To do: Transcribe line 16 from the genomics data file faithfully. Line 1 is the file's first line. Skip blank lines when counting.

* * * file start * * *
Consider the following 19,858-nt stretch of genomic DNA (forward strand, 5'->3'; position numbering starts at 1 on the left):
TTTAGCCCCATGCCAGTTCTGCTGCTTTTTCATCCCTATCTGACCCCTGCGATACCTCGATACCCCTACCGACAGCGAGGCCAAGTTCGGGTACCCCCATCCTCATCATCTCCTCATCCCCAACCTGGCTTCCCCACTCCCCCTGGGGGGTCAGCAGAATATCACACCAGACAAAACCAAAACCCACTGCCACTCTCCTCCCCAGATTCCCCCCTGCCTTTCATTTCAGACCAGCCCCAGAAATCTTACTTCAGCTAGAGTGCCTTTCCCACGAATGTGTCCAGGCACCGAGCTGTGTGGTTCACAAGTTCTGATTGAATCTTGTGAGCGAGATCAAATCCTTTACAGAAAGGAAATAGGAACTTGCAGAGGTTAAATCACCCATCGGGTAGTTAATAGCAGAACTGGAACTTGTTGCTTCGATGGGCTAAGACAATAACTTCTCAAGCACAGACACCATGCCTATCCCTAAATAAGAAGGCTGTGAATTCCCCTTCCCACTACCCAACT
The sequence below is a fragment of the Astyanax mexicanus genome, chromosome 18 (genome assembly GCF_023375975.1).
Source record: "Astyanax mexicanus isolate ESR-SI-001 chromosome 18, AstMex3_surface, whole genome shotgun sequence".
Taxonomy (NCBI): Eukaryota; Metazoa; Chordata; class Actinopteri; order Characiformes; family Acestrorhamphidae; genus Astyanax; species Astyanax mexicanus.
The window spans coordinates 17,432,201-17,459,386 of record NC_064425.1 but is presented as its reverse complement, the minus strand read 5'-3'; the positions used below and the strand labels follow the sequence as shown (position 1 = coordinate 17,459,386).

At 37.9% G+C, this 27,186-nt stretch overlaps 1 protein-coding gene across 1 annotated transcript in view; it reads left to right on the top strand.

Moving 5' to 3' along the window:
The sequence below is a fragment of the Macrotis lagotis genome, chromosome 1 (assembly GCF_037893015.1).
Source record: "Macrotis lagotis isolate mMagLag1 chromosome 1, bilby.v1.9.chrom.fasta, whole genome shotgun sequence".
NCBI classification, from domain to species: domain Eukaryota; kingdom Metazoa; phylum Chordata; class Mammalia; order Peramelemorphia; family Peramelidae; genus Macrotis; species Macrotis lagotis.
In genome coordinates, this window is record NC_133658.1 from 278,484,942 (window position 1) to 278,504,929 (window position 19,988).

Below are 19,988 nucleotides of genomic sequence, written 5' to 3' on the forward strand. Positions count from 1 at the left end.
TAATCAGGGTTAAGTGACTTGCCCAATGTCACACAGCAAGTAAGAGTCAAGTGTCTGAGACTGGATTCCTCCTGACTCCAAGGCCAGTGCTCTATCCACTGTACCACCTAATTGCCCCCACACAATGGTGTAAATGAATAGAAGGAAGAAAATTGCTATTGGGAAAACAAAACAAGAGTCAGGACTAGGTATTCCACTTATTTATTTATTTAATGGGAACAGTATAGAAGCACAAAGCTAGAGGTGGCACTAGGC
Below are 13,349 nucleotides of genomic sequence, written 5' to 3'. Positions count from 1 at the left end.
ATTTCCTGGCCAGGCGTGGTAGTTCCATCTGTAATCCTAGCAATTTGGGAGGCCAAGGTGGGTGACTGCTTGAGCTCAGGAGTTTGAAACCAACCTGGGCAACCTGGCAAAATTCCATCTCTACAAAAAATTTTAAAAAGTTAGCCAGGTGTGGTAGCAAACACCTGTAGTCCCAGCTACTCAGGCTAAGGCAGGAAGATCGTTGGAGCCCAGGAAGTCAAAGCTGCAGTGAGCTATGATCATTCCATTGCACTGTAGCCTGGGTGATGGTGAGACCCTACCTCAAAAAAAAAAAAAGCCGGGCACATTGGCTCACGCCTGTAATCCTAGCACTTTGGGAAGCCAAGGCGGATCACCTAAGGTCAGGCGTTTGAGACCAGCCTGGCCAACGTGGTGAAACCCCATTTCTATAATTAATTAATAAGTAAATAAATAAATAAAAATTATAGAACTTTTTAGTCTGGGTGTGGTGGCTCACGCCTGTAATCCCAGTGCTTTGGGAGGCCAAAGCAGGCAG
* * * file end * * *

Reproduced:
ATTTCCTGGCCAGGCGTGGTAGTTCCATCTGTAATCCTAGCAATTTGGGAGGCCAAGGTGGGTGACTGCTTGAGCTCAGGAGTTTGAAACCAACCTGGGCAACCTGGCAAAATTCCATCTCTACAAAAAATTTTAAAAAGTTAGCCAGGTGTGGTAGCAAACACCTGTAGTCCCAGCTACTCAGGCTAAGGCAGGAAGATCGTTGGAGCCCAGGAAGTCAAAGCTGCAGTGAGCTATGATCATTCCATTGCACTGTAGCCTGGGTGATGGTGAGACCCTACCTCAAAAAAAAAAAAAGCCGGGCACATTGGCTCACGCCTGTAATCCTAGCACTTTGGGAAGCCAAGGCGGATCACCTAAGGTCAGGCGTTTGAGACCAGCCTGGCCAACGTGGTGAAACCCCATTTCTATAATTAATTAATAAGTAAATAAATAAATAAAAATTATAGAACTTTTTAGTCTGGGTGTGGTGGCTCACGCCTGTAATCCCAGTGCTTTGGGAGGCCAAAGCAGGCAG